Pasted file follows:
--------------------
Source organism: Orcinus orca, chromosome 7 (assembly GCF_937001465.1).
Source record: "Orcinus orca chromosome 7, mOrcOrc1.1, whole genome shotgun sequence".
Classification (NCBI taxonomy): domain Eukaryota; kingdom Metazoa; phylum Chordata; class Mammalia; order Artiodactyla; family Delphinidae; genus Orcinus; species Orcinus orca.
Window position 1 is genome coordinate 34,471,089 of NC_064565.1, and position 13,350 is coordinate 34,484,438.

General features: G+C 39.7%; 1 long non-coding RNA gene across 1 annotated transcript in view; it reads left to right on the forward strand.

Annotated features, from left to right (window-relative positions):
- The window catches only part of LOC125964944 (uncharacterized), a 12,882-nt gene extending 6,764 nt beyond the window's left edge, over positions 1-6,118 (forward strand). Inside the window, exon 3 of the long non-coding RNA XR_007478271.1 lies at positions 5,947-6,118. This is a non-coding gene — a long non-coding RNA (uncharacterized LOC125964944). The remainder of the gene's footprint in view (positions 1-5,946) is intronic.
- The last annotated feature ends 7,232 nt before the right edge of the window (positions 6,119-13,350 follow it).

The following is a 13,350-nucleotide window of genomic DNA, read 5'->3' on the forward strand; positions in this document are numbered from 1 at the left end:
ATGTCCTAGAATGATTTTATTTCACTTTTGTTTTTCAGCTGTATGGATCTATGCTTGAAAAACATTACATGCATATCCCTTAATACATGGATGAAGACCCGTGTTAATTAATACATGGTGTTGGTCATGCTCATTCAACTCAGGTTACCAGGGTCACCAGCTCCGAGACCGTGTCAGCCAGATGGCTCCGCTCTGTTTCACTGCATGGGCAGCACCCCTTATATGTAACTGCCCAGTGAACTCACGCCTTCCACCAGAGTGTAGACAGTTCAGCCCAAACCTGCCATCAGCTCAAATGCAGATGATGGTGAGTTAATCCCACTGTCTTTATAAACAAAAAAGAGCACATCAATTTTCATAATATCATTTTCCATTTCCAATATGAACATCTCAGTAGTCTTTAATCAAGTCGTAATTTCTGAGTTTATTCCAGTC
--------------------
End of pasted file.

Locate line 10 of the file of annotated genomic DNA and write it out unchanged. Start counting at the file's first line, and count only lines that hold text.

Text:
ATGTCCTAGAATGATTTTATTTCACTTTTGTTTTTCAGCTGTATGGATCTATGCTTGAAAAACATTACATGCATATCCCTTAATACATGGATGAAGACCCGTGTTAATTAATACATGGTGTTGGTCATGCTCATTCAACTCAGGTTACCAGGGTCACCAGCTCCGAGACCGTGTCAGCCAGATGGCTCCGCTCTGTTTCACTGCATGGGCAGCACCCCTTATATGTAACTGCCCAGTGAACTCACGCCTTCCACCAGAGTGTAGACAGTTCAGCCCAAACCTGCCATCAGCTCAAATGCAGATGATGGTGAGTTAATCCCACTGTCTTTATAAACAAAAAAGAGCACATCAATTTTCATAATATCATTTTCCATTTCCAATATGAACATCTCAGTAGTCTTTAATCAAGTCGTAATTTCTGAGTTTATTCCAGTC